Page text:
As a followup, I found this close-up of Avatar’s desktop levitation technology. We observe that “unobtanium” exhibits both the lustrous grey color and cleavage planes of graphite, and that the magnetic pole faces—which are emblazoned with the RDA corporate logo—are correctly shaped for diamagnetic levitation.

    A Fermi calculation shows that magnetic fields required are quite strong, of order 2 Tesla. Thus the magnet under the table is either water-cooled or (better) superconducting; in either case a considerable engineering achievement … and in either case interesting because the levitation (apparently) is real, in a movie in which much else is fantasy.

    For me, Avatar’s levitation effects are interesting mainly as a case study of the (too slowly) narrowing gap between real-world narrative needs and real-world capabilities in math/science/engineering. This gap is (IMHO) the single most interesting aspect of Avatar, and of Logicomix … and of the QIT/QIP blogosphere too.

    Because it is in the inter-twined fields of QIT/QIP, information theory, and medicine—the triptychal focus of Avatar—that this gap is narrowing most rapidly. Mr. Cameron’s artistic and scientific instincts in this regard are sound IMHO, as are those of the Logicomix team of Di Donna, Doxiadis, Papadatos, and Papadimitriou.

    By the end of the 21st Century, how much of Avatar could be real? That question has been been around for a long time. As Jonathan Israel asks at the end of the first chapter of his most recent history A Revolution of the Mind: Radical Enlightenment and the Intellectual Origins of Modern Democracy:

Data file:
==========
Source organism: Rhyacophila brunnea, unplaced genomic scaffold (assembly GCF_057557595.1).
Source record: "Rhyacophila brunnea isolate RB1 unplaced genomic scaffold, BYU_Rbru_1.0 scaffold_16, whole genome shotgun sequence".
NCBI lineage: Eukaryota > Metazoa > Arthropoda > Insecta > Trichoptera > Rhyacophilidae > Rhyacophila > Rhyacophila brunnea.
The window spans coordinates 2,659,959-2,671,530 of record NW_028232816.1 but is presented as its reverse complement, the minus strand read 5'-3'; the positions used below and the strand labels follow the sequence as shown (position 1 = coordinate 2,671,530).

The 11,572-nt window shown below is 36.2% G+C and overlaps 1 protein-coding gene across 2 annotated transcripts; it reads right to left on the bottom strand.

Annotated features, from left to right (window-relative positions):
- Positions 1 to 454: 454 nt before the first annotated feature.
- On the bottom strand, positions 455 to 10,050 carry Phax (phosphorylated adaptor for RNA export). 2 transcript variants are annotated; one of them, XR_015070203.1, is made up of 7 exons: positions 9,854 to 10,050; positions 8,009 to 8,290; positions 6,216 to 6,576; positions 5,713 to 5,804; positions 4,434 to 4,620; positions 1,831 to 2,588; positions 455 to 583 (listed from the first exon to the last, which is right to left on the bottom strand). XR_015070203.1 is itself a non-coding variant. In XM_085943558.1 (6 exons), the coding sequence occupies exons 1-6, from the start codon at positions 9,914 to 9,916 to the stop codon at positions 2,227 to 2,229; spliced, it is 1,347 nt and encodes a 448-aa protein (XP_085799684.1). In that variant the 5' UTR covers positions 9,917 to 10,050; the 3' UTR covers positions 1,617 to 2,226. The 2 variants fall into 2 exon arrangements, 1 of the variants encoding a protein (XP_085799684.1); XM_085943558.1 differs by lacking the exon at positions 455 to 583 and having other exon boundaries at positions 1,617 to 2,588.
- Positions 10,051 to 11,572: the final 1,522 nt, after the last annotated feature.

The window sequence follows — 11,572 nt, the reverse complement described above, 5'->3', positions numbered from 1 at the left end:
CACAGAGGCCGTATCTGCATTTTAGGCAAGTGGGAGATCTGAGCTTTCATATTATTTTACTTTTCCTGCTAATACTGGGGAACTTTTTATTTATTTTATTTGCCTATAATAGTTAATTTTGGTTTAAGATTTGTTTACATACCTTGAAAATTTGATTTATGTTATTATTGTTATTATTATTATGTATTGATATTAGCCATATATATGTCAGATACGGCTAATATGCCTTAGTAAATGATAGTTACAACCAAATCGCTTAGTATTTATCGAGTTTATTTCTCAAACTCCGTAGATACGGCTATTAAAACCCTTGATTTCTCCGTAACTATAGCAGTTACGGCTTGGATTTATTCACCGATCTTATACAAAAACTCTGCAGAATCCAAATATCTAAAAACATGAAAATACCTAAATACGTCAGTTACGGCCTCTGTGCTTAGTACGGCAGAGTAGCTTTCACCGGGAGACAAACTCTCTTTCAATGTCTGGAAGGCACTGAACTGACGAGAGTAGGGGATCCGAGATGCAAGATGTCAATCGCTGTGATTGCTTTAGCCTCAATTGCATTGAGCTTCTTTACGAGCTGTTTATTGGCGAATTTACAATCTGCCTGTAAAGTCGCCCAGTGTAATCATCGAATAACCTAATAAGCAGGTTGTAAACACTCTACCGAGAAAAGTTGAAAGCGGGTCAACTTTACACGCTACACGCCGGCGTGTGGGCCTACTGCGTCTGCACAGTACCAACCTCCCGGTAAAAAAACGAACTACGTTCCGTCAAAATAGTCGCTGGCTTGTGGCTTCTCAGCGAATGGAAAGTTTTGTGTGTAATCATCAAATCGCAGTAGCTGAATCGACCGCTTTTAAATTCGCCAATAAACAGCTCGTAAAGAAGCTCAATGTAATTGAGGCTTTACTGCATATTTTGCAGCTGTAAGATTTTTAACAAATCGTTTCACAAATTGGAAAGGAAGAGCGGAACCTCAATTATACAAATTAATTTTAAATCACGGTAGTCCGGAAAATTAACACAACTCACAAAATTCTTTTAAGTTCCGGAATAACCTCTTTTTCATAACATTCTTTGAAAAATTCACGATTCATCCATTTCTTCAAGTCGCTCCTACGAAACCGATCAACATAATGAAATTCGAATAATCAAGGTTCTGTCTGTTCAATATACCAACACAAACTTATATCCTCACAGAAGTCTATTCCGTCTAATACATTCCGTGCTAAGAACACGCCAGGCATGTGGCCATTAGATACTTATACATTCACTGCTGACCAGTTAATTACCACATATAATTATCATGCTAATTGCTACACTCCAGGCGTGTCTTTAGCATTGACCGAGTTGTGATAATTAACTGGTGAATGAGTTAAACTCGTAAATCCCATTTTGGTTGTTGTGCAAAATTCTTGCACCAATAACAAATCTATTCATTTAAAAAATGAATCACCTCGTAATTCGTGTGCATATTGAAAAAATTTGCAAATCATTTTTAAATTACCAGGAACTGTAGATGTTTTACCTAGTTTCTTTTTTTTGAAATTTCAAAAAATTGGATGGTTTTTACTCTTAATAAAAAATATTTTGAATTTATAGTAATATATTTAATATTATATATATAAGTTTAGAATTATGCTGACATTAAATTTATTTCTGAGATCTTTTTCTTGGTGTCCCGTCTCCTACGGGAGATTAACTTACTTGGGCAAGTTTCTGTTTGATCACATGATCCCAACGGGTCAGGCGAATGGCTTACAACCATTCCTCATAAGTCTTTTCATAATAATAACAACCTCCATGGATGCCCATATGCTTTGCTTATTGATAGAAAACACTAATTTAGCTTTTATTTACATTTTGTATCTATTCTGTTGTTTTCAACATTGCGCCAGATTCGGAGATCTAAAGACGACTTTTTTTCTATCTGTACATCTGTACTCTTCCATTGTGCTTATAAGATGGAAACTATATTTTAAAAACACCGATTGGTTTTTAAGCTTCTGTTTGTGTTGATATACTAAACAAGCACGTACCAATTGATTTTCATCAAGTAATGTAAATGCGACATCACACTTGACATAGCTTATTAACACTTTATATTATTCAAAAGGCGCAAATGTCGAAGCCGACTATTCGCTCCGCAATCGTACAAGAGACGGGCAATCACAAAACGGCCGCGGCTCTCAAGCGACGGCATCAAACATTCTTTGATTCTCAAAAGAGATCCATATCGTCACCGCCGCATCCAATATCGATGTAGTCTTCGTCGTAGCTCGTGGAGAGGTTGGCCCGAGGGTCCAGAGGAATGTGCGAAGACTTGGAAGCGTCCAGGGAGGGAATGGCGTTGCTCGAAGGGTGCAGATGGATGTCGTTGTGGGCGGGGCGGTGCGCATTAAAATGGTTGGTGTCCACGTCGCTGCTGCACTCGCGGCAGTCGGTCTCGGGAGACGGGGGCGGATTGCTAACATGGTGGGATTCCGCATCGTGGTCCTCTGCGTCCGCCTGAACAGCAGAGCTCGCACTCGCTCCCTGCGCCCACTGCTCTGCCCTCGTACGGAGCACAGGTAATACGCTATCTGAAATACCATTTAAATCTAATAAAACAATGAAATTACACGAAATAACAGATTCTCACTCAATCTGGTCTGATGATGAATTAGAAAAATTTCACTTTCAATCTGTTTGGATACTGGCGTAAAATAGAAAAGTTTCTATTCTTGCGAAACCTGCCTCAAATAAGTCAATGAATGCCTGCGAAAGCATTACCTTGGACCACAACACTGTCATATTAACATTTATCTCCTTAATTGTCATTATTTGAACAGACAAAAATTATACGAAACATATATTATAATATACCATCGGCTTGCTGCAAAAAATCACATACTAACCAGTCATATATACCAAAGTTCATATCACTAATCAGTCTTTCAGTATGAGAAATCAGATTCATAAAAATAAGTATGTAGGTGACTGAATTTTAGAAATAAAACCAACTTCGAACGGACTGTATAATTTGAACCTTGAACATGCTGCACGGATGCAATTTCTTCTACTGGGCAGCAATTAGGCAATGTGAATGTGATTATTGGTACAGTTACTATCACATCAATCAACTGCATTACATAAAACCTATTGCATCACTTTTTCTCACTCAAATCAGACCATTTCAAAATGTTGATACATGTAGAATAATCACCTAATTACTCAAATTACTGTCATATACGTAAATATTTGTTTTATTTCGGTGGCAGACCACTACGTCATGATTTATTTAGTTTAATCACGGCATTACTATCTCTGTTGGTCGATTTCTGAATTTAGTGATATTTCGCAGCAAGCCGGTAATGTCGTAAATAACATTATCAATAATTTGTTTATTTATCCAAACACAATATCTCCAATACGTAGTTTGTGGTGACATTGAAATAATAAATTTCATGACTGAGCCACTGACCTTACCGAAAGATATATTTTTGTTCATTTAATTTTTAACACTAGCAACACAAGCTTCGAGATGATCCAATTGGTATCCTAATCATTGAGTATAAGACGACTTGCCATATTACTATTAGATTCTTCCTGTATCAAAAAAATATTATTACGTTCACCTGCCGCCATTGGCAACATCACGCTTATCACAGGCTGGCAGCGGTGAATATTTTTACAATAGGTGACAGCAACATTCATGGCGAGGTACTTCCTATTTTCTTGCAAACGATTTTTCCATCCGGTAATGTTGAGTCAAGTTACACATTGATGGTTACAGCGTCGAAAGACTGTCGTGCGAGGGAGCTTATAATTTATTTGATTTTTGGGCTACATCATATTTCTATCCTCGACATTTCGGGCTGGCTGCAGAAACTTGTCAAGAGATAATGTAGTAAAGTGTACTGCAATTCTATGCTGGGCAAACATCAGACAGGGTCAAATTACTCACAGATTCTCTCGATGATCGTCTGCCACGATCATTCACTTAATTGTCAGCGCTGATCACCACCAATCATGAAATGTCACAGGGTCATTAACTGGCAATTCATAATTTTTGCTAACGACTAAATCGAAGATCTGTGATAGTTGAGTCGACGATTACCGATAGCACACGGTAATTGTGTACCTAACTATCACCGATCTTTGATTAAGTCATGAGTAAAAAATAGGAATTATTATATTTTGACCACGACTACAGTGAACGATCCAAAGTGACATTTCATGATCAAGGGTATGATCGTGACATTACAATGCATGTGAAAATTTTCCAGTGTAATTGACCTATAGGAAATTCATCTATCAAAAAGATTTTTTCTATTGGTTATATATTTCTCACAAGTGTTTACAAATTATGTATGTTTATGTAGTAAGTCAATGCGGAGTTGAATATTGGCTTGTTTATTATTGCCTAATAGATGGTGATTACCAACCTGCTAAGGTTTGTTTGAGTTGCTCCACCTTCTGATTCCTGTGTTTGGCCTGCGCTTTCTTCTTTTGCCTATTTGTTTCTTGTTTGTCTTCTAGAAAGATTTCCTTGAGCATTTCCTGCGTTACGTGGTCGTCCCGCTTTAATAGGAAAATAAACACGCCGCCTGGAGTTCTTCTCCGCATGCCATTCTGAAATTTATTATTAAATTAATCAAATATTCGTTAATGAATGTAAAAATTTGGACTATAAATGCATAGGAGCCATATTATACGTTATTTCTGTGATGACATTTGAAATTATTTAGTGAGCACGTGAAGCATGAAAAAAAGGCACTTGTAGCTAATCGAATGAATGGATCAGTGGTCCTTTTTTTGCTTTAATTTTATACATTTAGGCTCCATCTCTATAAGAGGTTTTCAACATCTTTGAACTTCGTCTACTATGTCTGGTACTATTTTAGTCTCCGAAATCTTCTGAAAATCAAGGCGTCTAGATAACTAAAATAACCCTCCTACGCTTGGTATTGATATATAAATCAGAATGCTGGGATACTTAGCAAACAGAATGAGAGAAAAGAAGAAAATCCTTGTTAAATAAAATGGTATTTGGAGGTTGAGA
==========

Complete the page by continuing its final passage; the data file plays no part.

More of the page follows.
The emancipation of man via forms of government promoting the “general good” and life in a free society that accords protection to all on an equal basis, argued d’Holbach in 1770, is not an impossible dream: “if error and ignorance have forged the chains which bind peoples in oppression, if it is prejudice which perpetuates those chains, science, reason and truth will one day be able to break them” (si l’erreur et l’ignorance ont forge les chaines des peuples, si le prejuge les perpetue, la science, la raison, la verite pourront un jour les briser).

    A noble and beautiful thought, no doubt, but was he right? That perhaps, is the question of our time.

    It is IMHO good to see Avatar and Logicomix posing that question again, which for centuries has been, and remains today, central to the enterprise of mathematics/science/engineering.

  50. Stas Says:

    Just watched Avatar today. IMHO, the main shortcoming of this movie is how they played with the consciousness transfer between two bodies. They were so close to playing with the consciousness split, which could have brought the plot to a much higher level, but alas, it didn’t happen. After Jake-avatar got lost in the jungle, I did expect to see his human body waking up without bringing down the avatar, and then we could have seen Jake-avatar facing Jake-marine in the final battle scene. That would be something interesting (possibly even new) to explore in SciFi – someone gets the consciousness split into two beings, then the beings undergo different experiences developing conflicting views, possibly even becoming enemies, and then they face each other to resolve the conflict.